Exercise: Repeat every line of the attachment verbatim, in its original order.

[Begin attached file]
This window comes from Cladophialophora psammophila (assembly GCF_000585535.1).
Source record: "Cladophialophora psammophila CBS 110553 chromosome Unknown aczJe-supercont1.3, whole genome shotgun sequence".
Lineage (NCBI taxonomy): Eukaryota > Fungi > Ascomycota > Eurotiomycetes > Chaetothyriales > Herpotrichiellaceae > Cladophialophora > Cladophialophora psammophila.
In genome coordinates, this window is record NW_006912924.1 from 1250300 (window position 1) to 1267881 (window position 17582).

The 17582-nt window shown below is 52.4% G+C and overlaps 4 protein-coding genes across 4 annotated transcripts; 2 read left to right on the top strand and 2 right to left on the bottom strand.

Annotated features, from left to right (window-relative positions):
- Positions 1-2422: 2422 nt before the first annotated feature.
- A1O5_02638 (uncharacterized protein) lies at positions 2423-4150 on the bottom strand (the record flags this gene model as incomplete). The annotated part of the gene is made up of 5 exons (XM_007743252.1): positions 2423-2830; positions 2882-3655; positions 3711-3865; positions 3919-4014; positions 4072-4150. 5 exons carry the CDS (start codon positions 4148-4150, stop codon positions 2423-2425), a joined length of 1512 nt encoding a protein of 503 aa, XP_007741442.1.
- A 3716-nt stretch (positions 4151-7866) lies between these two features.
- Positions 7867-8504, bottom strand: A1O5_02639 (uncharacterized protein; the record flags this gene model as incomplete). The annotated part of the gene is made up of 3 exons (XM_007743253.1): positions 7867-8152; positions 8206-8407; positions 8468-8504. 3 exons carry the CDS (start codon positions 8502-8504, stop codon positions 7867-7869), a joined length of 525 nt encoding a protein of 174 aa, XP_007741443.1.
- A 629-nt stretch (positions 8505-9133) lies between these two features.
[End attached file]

This window comes from Cladophialophora psammophila (assembly GCF_000585535.1).
Source record: "Cladophialophora psammophila CBS 110553 chromosome Unknown aczJe-supercont1.3, whole genome shotgun sequence".
Lineage (NCBI taxonomy): Eukaryota > Fungi > Ascomycota > Eurotiomycetes > Chaetothyriales > Herpotrichiellaceae > Cladophialophora > Cladophialophora psammophila.
In genome coordinates, this window is record NW_006912924.1 from 1250300 (window position 1) to 1267881 (window position 17582).

The 17582-nt window shown below is 52.4% G+C and overlaps 4 protein-coding genes across 4 annotated transcripts; 2 read left to right on the top strand and 2 right to left on the bottom strand.

Annotated features, from left to right (window-relative positions):
- Positions 1-2422: 2422 nt before the first annotated feature.
- A1O5_02638 (uncharacterized protein) lies at positions 2423-4150 on the bottom strand (the record flags this gene model as incomplete). The annotated part of the gene is made up of 5 exons (XM_007743252.1): positions 2423-2830; positions 2882-3655; positions 3711-3865; positions 3919-4014; positions 4072-4150. 5 exons carry the CDS (start codon positions 4148-4150, stop codon positions 2423-2425), a joined length of 1512 nt encoding a protein of 503 aa, XP_007741442.1.
- A 3716-nt stretch (positions 4151-7866) lies between these two features.
- Positions 7867-8504, bottom strand: A1O5_02639 (uncharacterized protein; the record flags this gene model as incomplete). The annotated part of the gene is made up of 3 exons (XM_007743253.1): positions 7867-8152; positions 8206-8407; positions 8468-8504. 3 exons carry the CDS (start codon positions 8502-8504, stop codon positions 7867-7869), a joined length of 525 nt encoding a protein of 174 aa, XP_007741443.1.
- A 629-nt stretch (positions 8505-9133) lies between these two features.